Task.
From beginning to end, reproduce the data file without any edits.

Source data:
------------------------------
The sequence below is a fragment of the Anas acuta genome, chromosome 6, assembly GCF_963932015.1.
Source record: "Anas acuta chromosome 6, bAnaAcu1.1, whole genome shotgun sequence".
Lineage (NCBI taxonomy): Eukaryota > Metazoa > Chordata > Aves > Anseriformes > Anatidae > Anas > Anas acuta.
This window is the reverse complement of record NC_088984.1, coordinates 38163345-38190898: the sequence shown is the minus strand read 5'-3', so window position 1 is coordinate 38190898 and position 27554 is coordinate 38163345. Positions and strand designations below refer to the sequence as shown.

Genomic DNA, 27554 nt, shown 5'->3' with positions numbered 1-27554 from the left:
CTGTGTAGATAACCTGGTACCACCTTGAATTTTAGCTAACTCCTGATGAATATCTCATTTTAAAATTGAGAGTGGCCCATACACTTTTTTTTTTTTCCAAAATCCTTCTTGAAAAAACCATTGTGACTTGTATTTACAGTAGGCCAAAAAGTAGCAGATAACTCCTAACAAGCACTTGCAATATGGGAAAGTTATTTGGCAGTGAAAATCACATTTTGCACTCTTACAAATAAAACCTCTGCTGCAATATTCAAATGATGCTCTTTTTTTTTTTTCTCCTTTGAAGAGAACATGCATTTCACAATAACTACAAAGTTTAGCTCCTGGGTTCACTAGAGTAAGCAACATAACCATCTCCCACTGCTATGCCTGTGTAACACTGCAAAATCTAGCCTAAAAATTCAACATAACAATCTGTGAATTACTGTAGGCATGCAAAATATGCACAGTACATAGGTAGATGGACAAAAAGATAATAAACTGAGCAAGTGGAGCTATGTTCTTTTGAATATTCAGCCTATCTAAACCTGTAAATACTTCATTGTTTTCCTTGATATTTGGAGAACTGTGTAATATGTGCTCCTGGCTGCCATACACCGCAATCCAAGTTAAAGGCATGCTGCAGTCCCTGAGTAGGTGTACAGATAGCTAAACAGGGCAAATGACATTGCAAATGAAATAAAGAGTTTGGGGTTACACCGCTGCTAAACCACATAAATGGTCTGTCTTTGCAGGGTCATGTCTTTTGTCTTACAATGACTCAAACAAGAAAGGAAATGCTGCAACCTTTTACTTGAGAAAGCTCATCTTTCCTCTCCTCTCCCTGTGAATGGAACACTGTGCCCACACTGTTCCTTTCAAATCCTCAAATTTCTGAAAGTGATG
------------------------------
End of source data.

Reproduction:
The sequence below is a fragment of the Anas acuta genome, chromosome 6, assembly GCF_963932015.1.
Source record: "Anas acuta chromosome 6, bAnaAcu1.1, whole genome shotgun sequence".
Lineage (NCBI taxonomy): Eukaryota > Metazoa > Chordata > Aves > Anseriformes > Anatidae > Anas > Anas acuta.
This window is the reverse complement of record NC_088984.1, coordinates 38163345-38190898: the sequence shown is the minus strand read 5'-3', so window position 1 is coordinate 38190898 and position 27554 is coordinate 38163345. Positions and strand designations below refer to the sequence as shown.

Genomic DNA, 27554 nt, shown 5'->3' with positions numbered 1-27554 from the left:
CTGTGTAGATAACCTGGTACCACCTTGAATTTTAGCTAACTCCTGATGAATATCTCATTTTAAAATTGAGAGTGGCCCATACACTTTTTTTTTTTTCCAAAATCCTTCTTGAAAAAACCATTGTGACTTGTATTTACAGTAGGCCAAAAAGTAGCAGATAACTCCTAACAAGCACTTGCAATATGGGAAAGTTATTTGGCAGTGAAAATCACATTTTGCACTCTTACAAATAAAACCTCTGCTGCAATATTCAAATGATGCTCTTTTTTTTTTTTCTCCTTTGAAGAGAACATGCATTTCACAATAACTACAAAGTTTAGCTCCTGGGTTCACTAGAGTAAGCAACATAACCATCTCCCACTGCTATGCCTGTGTAACACTGCAAAATCTAGCCTAAAAATTCAACATAACAATCTGTGAATTACTGTAGGCATGCAAAATATGCACAGTACATAGGTAGATGGACAAAAAGATAATAAACTGAGCAAGTGGAGCTATGTTCTTTTGAATATTCAGCCTATCTAAACCTGTAAATACTTCATTGTTTTCCTTGATATTTGGAGAACTGTGTAATATGTGCTCCTGGCTGCCATACACCGCAATCCAAGTTAAAGGCATGCTGCAGTCCCTGAGTAGGTGTACAGATAGCTAAACAGGGCAAATGACATTGCAAATGAAATAAAGAGTTTGGGGTTACACCGCTGCTAAACCACATAAATGGTCTGTCTTTGCAGGGTCATGTCTTTTGTCTTACAATGACTCAAACAAGAAAGGAAATGCTGCAACCTTTTACTTGAGAAAGCTCATCTTTCCTCTCCTCTCCCTGTGAATGGAACACTGTGCCCACACTGTTCCTTTCAAATCCTCAAATTTCTGAAAGTGATG